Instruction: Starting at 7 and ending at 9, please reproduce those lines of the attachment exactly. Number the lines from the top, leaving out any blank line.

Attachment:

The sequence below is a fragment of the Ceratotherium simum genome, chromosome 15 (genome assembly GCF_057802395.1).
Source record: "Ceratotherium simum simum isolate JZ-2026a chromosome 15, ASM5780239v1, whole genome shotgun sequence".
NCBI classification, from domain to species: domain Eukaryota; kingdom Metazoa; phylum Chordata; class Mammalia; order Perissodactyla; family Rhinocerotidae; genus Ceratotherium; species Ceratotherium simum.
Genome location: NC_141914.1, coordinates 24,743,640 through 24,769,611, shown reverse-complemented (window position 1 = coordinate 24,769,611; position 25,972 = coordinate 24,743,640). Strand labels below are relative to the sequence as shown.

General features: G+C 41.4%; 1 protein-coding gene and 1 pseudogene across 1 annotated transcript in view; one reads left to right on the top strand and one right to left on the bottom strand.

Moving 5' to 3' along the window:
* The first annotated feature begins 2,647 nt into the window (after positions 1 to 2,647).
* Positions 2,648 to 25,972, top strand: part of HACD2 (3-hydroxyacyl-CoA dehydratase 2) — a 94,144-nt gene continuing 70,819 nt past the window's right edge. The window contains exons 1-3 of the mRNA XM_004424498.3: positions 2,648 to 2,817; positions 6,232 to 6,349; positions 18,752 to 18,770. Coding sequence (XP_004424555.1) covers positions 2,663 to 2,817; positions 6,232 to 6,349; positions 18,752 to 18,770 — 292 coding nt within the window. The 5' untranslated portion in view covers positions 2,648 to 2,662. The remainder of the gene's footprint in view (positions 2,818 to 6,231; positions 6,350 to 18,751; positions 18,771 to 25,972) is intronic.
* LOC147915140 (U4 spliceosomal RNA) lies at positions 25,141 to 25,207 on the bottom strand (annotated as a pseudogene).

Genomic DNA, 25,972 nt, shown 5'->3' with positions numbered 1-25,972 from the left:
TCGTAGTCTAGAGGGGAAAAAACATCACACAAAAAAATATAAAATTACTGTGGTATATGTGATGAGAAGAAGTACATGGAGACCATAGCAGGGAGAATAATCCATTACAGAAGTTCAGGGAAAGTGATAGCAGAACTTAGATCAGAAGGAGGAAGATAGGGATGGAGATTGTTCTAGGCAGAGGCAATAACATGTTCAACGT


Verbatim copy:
* The first annotated feature begins 2,647 nt into the window (after positions 1 to 2,647).
* Positions 2,648 to 25,972, top strand: part of HACD2 (3-hydroxyacyl-CoA dehydratase 2) — a 94,144-nt gene continuing 70,819 nt past the window's right edge. The window contains exons 1-3 of the mRNA XM_004424498.3: positions 2,648 to 2,817; positions 6,232 to 6,349; positions 18,752 to 18,770. Coding sequence (XP_004424555.1) covers positions 2,663 to 2,817; positions 6,232 to 6,349; positions 18,752 to 18,770 — 292 coding nt within the window. The 5' untranslated portion in view covers positions 2,648 to 2,662. The remainder of the gene's footprint in view (positions 2,818 to 6,231; positions 6,350 to 18,751; positions 18,771 to 25,972) is intronic.
* LOC147915140 (U4 spliceosomal RNA) lies at positions 25,141 to 25,207 on the bottom strand (annotated as a pseudogene).